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House, Senate Healthcare Dispute Shows Up In $4B Gap In Spending Plans

Matt Ross, 23, is one of more than 800,000 Floridians stuck in what's called the Medicaid coverage gap. The Medicaid issue is diving the Florida legislature as it tries to craft a budget.

Continued uncertainty over federal health funding is causing budget pains in the Florida legislature. The House and Senate have a $4 billion  gap in their proposed spending plans for the upcoming fiscal year—and that’s largely due to disagreements over the biggest part of state spending: Medicaid.

The first floor of the Capital is swarming with people dashing back and forth—some pushing frantically at the slow-running elevators, others giving up—and dashing up the stairwells instead. Off to the side, is 23-year-old Broward resident Matt Ross.

“I don’t have any services, I work a part time job, holding a sign at a busy highway," he explains. " I’ve been looking for jobs, but due to limited bus schedule and autism, I can’t work a register and a list of other job functions.”

Ross joined the healthcare advocacy group Florida Chain in support of a Senate plan that draws down tens of billions of federal dollars to insure about a million low-income Floridians in what’s known as the Medicaid coverage gap. They make too much for the state’s current Medicaid program, but too little for the federal government’s insurance exchanges.

The Senate’s budget proposal includes that money. The chamber is also crafting a plan to include another $2 billion in federal funding called the Low-Income Pool, which expires in June. But neither of those federal programs, are in the House’s budget. And they won’t be,House Healthcare Appropriations Chairman Matt Hudson told his committee earlier in the week.

“It would be premature of us to speculate what parameters CMS will give us. Therefore we have not budgeted LIP funding in this proposal. As we receive more definitive answers from CMS, we will update our budget proposal, and we hope to have more definitive answers prior to the end of session.”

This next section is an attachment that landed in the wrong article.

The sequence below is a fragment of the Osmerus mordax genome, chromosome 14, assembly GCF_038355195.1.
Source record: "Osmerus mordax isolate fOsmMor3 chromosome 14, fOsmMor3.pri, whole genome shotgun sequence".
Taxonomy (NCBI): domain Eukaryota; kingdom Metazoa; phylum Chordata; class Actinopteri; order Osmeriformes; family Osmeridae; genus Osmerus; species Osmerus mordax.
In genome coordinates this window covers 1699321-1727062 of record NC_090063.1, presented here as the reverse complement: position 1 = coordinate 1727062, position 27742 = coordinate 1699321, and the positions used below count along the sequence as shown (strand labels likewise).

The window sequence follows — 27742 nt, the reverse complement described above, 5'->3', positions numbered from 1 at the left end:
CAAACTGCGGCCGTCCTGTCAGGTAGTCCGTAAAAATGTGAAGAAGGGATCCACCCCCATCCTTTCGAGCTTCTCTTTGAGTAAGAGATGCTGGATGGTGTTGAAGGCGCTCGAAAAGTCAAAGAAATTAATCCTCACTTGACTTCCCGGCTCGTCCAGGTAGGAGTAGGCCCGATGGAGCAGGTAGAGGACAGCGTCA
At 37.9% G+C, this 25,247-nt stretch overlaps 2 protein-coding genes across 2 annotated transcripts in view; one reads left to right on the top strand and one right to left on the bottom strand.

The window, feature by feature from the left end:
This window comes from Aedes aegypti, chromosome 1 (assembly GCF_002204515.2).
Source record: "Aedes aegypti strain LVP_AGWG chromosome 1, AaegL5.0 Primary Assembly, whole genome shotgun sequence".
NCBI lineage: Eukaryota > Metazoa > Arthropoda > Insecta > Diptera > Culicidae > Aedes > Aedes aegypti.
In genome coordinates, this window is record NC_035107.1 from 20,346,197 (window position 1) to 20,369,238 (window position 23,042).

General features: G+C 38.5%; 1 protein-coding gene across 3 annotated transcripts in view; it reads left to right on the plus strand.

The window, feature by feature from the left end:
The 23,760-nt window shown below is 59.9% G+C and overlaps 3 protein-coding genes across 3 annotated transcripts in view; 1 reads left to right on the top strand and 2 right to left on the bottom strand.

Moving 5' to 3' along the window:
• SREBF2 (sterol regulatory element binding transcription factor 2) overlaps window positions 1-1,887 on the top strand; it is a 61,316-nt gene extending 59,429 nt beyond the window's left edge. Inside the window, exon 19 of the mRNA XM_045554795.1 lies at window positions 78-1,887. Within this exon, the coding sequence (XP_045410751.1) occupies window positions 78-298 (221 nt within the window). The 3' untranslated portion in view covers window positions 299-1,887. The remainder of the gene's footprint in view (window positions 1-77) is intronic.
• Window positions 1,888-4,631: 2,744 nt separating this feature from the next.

CMS is the federal Centers for Medicare and Medicaid Services. Negotiations are ongoing when it comes to the low-income pool. And the House remains opposed to using the additional federal Medicaid dollars.

The House budget proposal clocks in at $76.2 billion. That’s about $1 billion less than what Governor Rick Scott has proposed. It’s also $4 billion less than the Senate’s whopping, $80 billion spending plan. Here’s House Appropriations Chairman Richard Corcoran commenting on that gap.

Right now, that chasm between the House and Senate looks sizeable but I’m an optimist, I think we’ll get it worked out. I think President Lee is a great guy, the Speaker is working with President Gardiner and I think those are things we work through as the weeks go on," he told reporters Thursday.

Meanwhile, other parts of Florida’s budget aren’t shaping up the way lawmakers may have hoped.  The potential loss of federal money, coupled with the House’s continued reticence toward expanding Medicaid—means fewer dollars for areas like Education, as former Senate President Don Gaetz explains.

“Notwithstanding that, The President has provided additional funding to us. Probably not as much as he or any of us would have hoped if circumstances had been different, but the fact is we will have additional funding in the proposal from this committee—a 4 percent increase in FEFP funding," Gaetz said.

The House and Senate’s education spending plans also fall short of what Governor Rick Scott wanted, but they still represent a slight increase in overall education funding from the current year.

Meanwhile, there’s one place in the budget that is seeing a boost—environmental spending…although that too is shaping up to be a source of conflict. More than $700 million  is expected to be generated from the passage of the land-conservation plan, Amendment One. However the state’s main land-buying program, Florida Forever—is set to get its budget slashed more than 80 percent in the Senate’s budget proposal--Something backers of Amendment One say sis wrong.

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Lynn Hatter is a Florida A&M University graduate with a bachelor’s degree in journalism. Lynn has served as reporter/producer for WFSU since 2007 with education and health care issues as her key coverage areas.  She is an award-winning member of the Capital Press Corps and has participated in the NPR Kaiser Health News Reporting Partnership and NPR Education Initiative. 

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